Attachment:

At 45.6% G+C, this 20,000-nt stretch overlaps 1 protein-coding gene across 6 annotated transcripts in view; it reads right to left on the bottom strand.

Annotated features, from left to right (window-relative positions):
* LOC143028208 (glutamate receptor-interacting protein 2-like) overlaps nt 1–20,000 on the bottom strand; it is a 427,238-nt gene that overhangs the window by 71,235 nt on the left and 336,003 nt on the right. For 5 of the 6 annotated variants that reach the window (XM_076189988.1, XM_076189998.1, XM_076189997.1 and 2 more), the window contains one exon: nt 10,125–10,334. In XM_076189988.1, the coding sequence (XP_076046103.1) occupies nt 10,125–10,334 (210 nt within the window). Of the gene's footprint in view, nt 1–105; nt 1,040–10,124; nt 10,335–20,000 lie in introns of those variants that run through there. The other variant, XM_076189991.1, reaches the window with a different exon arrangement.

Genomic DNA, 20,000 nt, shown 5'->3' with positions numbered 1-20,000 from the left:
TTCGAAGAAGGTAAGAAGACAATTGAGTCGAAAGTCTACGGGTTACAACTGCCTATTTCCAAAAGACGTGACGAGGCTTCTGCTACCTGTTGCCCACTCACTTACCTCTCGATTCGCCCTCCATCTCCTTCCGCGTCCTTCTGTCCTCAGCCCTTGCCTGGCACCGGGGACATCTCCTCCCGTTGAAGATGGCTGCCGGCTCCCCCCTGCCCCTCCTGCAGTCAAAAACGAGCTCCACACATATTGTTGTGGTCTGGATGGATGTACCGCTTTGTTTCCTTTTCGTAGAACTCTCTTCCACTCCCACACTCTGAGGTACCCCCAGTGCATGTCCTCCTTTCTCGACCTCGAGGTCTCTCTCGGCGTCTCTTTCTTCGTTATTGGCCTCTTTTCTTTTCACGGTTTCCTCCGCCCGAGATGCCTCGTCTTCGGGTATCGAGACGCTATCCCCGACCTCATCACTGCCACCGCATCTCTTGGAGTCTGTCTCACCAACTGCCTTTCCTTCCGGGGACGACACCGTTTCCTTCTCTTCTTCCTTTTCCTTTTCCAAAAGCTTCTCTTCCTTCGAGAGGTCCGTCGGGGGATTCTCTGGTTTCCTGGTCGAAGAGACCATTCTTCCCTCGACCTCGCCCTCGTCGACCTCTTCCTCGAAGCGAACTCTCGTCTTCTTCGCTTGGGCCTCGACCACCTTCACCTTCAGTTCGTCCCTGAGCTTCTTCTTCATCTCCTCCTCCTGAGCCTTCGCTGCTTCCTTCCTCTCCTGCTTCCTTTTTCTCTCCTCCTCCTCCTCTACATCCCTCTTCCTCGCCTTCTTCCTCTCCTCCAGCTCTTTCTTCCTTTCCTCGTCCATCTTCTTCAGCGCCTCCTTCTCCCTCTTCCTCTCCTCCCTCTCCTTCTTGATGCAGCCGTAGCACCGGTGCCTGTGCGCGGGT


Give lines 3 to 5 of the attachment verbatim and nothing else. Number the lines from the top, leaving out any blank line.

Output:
* LOC143028208 (glutamate receptor-interacting protein 2-like) overlaps nt 1–20,000 on the bottom strand; it is a 427,238-nt gene that overhangs the window by 71,235 nt on the left and 336,003 nt on the right. For 5 of the 6 annotated variants that reach the window (XM_076189988.1, XM_076189998.1, XM_076189997.1 and 2 more), the window contains one exon: nt 10,125–10,334. In XM_076189988.1, the coding sequence (XP_076046103.1) occupies nt 10,125–10,334 (210 nt within the window). Of the gene's footprint in view, nt 1–105; nt 1,040–10,124; nt 10,335–20,000 lie in introns of those variants that run through there. The other variant, XM_076189991.1, reaches the window with a different exon arrangement.

Genomic DNA, 20,000 nt, shown 5'->3' with positions numbered 1-20,000 from the left:
TTCGAAGAAGGTAAGAAGACAATTGAGTCGAAAGTCTACGGGTTACAACTGCCTATTTCCAAAAGACGTGACGAGGCTTCTGCTACCTGTTGCCCACTCACTTACCTCTCGATTCGCCCTCCATCTCCTTCCGCGTCCTTCTGTCCTCAGCCCTTGCCTGGCACCGGGGACATCTCCTCCCGTTGAAGATGGCTGCCGGCTCCCCCCTGCCCCTCCTGCAGTCAAAAACGAGCTCCACACATATTGTTGTGGTCTGGATGGATGTACCGCTTTGTTTCCTTTTCGTAGAACTCTCTTCCACTCCCACACTCTGAGGTACCCCCAGTGCATGTCCTCCTTTCTCGACCTCGAGGTCTCTCTCGGCGTCTCTTTCTTCGTTATTGGCCTCTTTTCTTTTCACGGTTTCCTCCGCCCGAGATGCCTCGTCTTCGGGTATCGAGACGCTATCCCCGACCTCATCACTGCCACCGCATCTCTTGGAGTCTGTCTCACCAACTGCCTTTCCTTCCGGGGACGACACCGTTTCCTTCTCTTCTTCCTTTTCCTTTTCCAAAAGCTTCTCTTCCTTCGAGAGGTCCGTCGGGGGATTCTCTGGTTTCCTGGTCGAAGAGACCATTCTTCCCTCGACCTCGCCCTCGTCGACCTCTTCCTCGAAGCGAACTCTCGTCTTCTTCGCTTGGGCCTCGACCACCTTCACCTTCAGTTCGTCCCTGAGCTTCTTCTTCATCTCCTCCTCCTGAGCCTTCGCTGCTTCCTTCCTCTCCTGCTTCCTTTTTCTCTCCTCCTCCTCCTCTACATCCCTCTTCCTCGCCTTCTTCCTCTCCTCCAGCTCTTTCTTCCTTTCCTCGTCCATCTTCTTCAGCGCCTCCTTCTCCCTCTTCCTCTCCTCCCTCTCCTTCTTGATGCAGCCGTAGCACCGGTGCCTGTGCGCGGGT